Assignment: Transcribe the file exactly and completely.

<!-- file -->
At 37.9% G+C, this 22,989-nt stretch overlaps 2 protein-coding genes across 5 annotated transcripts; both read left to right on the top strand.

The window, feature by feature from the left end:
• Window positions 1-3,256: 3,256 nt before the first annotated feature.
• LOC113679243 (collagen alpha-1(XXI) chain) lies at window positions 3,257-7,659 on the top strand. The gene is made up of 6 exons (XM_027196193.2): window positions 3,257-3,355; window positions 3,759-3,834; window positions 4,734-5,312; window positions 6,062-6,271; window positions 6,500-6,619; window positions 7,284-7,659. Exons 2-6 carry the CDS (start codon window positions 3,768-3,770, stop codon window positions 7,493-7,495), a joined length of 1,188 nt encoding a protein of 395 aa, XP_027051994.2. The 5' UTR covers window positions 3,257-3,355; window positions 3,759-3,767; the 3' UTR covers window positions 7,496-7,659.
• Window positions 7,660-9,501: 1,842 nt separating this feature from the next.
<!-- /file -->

At 37.9% G+C, this 22,989-nt stretch overlaps 2 protein-coding genes across 5 annotated transcripts; both read left to right on the top strand.

The window, feature by feature from the left end:
• Window positions 1-3,256: 3,256 nt before the first annotated feature.
• LOC113679243 (collagen alpha-1(XXI) chain) lies at window positions 3,257-7,659 on the top strand. The gene is made up of 6 exons (XM_027196193.2): window positions 3,257-3,355; window positions 3,759-3,834; window positions 4,734-5,312; window positions 6,062-6,271; window positions 6,500-6,619; window positions 7,284-7,659. Exons 2-6 carry the CDS (start codon window positions 3,768-3,770, stop codon window positions 7,493-7,495), a joined length of 1,188 nt encoding a protein of 395 aa, XP_027051994.2. The 5' UTR covers window positions 3,257-3,355; window positions 3,759-3,767; the 3' UTR covers window positions 7,496-7,659.
• Window positions 7,660-9,501: 1,842 nt separating this feature from the next.